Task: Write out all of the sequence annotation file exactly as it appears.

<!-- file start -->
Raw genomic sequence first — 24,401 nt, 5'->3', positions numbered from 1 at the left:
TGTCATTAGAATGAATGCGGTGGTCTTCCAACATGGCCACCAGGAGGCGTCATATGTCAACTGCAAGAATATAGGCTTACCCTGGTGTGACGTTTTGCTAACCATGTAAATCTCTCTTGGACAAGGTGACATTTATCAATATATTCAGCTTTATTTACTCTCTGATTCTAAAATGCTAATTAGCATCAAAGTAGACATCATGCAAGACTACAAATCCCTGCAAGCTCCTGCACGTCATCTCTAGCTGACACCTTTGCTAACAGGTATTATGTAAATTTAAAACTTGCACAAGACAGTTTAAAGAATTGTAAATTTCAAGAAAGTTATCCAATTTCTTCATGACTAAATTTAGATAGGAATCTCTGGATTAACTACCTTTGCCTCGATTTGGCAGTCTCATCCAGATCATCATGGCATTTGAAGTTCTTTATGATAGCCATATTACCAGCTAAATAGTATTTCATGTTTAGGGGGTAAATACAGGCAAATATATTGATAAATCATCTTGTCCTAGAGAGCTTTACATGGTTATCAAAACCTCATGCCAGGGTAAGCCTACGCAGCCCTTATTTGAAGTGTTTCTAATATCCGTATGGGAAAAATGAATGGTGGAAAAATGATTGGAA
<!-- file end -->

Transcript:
Raw genomic sequence first — 24,401 nt, 5'->3', positions numbered from 1 at the left:
TGTCATTAGAATGAATGCGGTGGTCTTCCAACATGGCCACCAGGAGGCGTCATATGTCAACTGCAAGAATATAGGCTTACCCTGGTGTGACGTTTTGCTAACCATGTAAATCTCTCTTGGACAAGGTGACATTTATCAATATATTCAGCTTTATTTACTCTCTGATTCTAAAATGCTAATTAGCATCAAAGTAGACATCATGCAAGACTACAAATCCCTGCAAGCTCCTGCACGTCATCTCTAGCTGACACCTTTGCTAACAGGTATTATGTAAATTTAAAACTTGCACAAGACAGTTTAAAGAATTGTAAATTTCAAGAAAGTTATCCAATTTCTTCATGACTAAATTTAGATAGGAATCTCTGGATTAACTACCTTTGCCTCGATTTGGCAGTCTCATCCAGATCATCATGGCATTTGAAGTTCTTTATGATAGCCATATTACCAGCTAAATAGTATTTCATGTTTAGGGGGTAAATACAGGCAAATATATTGATAAATCATCTTGTCCTAGAGAGCTTTACATGGTTATCAAAACCTCATGCCAGGGTAAGCCTACGCAGCCCTTATTTGAAGTGTTTCTAATATCCGTATGGGAAAAATGAATGGTGGAAAAATGATTGGAA